Green movement at 50
The modern age of environmentalism is about half a century old. During that time awareness has grown, our knowledge of the challenges has increased while important practical progress has been made, for example in reducing some kinds of pollution and in the establishment of protected areas. We are, however, still very far from reconciling the demands of people with what our planet can sustainably provide.
Silent Spring remains a landmark for environmentalists. It is rooted in sound science but also has vital moral and emotional dimensions. It exposes the dangers of pesticides and sets out the consequences for nature and people in clear and persuasive terms. And though dangerous chemicals are still in use and still causing harm, its publication helped avert a worse catastrophe.
The full horror of hitting 50 hit me personally this year as I ‘celebrated’ my birthday a couple of weeks ago. I realised that half my life has been spent in the Green Movement.
Fifty years ago, few people cared about pollution, deforestation, whaling or the Ozone later. But even with an increasing awareness of issues concerning the environment, there is still a long way to go.
This week The Independent is looking at the successes and failures of the Green Movement at 50, with a series of blogs and features centred around the question: “Has the environment movement been a success?”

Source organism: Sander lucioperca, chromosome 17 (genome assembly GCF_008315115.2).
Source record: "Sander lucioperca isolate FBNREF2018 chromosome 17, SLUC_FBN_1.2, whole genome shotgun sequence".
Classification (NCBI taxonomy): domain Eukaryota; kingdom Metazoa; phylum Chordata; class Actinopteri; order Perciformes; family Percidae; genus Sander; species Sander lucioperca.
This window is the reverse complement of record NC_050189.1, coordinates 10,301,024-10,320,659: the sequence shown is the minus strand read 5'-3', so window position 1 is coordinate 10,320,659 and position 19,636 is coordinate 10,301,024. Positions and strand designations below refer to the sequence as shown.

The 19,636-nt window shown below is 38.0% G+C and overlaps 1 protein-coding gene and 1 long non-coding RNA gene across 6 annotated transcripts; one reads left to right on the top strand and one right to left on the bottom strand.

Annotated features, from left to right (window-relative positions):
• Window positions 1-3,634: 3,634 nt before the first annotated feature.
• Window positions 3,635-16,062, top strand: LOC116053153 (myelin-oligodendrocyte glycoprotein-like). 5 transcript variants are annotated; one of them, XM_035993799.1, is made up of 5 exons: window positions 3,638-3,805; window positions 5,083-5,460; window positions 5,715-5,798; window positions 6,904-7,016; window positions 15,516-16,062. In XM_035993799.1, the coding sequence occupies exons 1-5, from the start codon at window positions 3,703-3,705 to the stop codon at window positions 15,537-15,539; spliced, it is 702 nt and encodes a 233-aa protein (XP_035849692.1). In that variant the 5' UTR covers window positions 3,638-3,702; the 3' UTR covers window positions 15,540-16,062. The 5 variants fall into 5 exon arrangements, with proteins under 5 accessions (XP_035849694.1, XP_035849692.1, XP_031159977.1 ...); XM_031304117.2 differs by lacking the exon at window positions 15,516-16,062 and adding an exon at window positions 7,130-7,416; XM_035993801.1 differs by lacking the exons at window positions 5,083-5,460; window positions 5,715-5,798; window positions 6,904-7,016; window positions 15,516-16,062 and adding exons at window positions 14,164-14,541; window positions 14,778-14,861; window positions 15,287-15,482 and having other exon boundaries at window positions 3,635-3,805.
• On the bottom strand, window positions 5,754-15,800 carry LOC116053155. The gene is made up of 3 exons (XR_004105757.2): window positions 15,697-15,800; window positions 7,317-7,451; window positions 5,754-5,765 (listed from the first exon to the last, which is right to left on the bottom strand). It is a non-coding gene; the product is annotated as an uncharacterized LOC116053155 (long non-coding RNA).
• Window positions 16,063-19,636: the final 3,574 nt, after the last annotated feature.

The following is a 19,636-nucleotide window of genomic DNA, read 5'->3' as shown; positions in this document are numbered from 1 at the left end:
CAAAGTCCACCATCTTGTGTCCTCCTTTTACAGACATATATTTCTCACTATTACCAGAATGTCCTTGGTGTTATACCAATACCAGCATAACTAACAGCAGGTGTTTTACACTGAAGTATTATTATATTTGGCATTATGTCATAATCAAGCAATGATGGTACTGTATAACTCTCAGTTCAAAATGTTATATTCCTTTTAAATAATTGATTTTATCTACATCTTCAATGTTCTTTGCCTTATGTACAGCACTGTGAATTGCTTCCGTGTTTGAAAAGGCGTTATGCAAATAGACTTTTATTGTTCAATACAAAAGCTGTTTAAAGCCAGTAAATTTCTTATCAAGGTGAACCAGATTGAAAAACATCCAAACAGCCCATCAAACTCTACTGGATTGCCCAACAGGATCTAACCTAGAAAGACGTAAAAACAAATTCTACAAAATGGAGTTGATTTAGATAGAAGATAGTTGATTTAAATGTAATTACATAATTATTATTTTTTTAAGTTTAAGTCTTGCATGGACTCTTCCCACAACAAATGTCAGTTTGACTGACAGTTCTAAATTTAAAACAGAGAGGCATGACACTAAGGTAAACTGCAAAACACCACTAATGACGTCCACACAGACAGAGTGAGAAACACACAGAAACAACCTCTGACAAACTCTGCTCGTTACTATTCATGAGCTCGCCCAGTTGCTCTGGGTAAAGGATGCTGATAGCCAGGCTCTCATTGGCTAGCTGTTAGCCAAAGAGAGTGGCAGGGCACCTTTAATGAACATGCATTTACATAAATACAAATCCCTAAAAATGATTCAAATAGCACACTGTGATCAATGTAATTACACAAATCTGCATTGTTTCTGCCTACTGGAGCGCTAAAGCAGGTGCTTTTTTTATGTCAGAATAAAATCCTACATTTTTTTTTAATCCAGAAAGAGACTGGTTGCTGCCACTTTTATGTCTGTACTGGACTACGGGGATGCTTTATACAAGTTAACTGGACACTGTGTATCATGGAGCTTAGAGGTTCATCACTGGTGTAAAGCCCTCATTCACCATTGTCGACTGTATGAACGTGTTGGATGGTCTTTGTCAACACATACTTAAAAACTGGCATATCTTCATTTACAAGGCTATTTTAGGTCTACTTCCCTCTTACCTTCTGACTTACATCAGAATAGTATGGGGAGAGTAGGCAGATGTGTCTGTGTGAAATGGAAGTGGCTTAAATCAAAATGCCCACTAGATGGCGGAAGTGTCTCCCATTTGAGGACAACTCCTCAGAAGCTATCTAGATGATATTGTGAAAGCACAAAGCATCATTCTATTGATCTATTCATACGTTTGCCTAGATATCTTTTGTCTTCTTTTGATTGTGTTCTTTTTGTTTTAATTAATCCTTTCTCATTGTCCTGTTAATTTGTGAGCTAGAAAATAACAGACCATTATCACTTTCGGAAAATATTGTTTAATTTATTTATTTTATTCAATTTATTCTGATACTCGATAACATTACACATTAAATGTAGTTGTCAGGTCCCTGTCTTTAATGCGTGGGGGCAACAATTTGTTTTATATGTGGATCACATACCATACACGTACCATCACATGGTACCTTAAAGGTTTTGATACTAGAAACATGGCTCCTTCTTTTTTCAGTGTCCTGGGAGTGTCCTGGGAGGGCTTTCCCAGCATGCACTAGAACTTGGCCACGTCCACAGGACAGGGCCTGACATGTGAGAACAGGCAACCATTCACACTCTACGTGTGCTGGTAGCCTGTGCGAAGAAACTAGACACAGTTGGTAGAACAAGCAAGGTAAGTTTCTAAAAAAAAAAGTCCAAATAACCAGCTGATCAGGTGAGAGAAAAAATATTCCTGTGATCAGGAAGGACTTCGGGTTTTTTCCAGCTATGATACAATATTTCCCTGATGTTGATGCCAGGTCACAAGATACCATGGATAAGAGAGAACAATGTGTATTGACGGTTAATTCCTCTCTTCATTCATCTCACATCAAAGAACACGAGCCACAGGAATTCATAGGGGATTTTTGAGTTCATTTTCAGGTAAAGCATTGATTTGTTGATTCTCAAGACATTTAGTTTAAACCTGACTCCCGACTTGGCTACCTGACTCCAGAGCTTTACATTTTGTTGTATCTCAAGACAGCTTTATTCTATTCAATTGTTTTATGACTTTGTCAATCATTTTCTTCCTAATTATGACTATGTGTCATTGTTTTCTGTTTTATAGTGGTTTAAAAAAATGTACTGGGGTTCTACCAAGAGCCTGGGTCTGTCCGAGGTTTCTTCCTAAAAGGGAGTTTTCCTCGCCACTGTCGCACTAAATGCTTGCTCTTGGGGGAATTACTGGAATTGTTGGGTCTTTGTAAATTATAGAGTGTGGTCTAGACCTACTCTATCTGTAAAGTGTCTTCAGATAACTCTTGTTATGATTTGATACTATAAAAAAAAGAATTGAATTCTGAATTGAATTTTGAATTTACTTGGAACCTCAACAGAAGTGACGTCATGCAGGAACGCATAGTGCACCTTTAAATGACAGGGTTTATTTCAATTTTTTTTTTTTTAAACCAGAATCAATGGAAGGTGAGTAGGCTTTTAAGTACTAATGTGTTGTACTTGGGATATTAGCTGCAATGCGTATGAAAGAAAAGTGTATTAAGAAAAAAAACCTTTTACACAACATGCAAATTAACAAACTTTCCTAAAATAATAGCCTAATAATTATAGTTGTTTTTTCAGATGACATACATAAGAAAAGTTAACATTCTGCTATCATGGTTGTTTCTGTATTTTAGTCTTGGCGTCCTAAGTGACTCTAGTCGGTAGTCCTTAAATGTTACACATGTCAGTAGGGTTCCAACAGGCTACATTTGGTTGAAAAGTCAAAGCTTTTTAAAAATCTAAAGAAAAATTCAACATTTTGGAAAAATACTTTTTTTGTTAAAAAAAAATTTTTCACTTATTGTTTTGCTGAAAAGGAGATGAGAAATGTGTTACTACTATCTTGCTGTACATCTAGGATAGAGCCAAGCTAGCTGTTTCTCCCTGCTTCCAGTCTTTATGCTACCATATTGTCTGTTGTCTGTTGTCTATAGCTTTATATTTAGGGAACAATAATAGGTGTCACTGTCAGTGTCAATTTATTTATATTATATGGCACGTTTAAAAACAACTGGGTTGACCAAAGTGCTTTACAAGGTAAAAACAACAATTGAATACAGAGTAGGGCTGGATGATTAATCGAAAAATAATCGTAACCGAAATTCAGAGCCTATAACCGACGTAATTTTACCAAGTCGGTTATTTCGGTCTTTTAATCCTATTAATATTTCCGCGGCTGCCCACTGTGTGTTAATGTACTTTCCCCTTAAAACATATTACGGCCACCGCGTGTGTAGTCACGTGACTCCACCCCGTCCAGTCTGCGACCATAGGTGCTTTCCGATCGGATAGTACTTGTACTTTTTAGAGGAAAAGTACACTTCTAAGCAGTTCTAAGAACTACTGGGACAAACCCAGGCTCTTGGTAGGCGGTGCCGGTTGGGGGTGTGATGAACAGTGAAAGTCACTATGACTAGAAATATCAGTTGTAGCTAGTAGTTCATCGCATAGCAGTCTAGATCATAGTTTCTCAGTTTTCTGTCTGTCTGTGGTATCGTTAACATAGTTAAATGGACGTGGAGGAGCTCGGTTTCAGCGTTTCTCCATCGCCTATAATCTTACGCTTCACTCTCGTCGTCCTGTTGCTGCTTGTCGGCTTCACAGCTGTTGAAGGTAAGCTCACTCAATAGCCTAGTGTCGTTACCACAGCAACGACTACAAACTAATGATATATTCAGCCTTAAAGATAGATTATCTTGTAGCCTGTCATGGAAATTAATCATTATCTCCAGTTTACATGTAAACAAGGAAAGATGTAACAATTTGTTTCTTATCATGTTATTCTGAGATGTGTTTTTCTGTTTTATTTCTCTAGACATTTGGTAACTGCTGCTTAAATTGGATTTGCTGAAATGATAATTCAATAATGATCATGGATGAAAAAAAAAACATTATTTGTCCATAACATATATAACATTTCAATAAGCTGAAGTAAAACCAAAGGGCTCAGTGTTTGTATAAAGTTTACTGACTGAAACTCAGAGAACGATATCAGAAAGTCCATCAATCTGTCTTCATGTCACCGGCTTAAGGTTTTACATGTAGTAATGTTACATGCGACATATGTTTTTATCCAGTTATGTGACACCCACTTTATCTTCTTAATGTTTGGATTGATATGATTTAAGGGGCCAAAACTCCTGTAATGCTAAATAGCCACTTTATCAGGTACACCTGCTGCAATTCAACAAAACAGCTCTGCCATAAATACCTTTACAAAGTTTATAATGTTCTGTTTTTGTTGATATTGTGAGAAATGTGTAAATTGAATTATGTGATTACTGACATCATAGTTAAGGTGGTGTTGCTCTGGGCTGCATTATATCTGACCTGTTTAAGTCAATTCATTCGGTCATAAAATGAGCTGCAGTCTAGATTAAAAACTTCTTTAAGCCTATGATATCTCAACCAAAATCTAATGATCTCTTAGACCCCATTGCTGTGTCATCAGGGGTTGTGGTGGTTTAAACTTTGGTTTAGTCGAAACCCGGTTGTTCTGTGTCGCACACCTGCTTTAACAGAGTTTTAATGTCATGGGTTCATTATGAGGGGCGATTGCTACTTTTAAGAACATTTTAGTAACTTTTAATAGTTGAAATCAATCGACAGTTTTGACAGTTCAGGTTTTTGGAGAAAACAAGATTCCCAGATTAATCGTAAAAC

In 1992 the Earth Summit in Rio de Janeiro designed international legal protocol for the protection of the environment. Twenty years later, British barrister Polly Higgins believes those laws have failed.
Today we build taller towers with better floor to ceiling glass; instead of an insulating value of next to nothing, they have double that, almost nothing. We are still cooking limestone and crushing rock to make concrete, responsible for 5% of all CO2 emissions worldwide. Prince Charles is building faux Georgian tract houses. People are reinventing housing and tearing down Robin Hood Gardens. Cars are everywhere; they are cleaner but marginally more efficient as they got bigger, heavier and air conditioned.
We live in a culture that is dependent on global trade and 90% of goods are transported by ships. As an increasingly important part of our economy, ships have become more efficient, and faster. But like many advances in human technology, whales pay a price. Ship strikes are only one of the many threats whales face, but for some endangered populations, they are, literally, a driving force to extinction.
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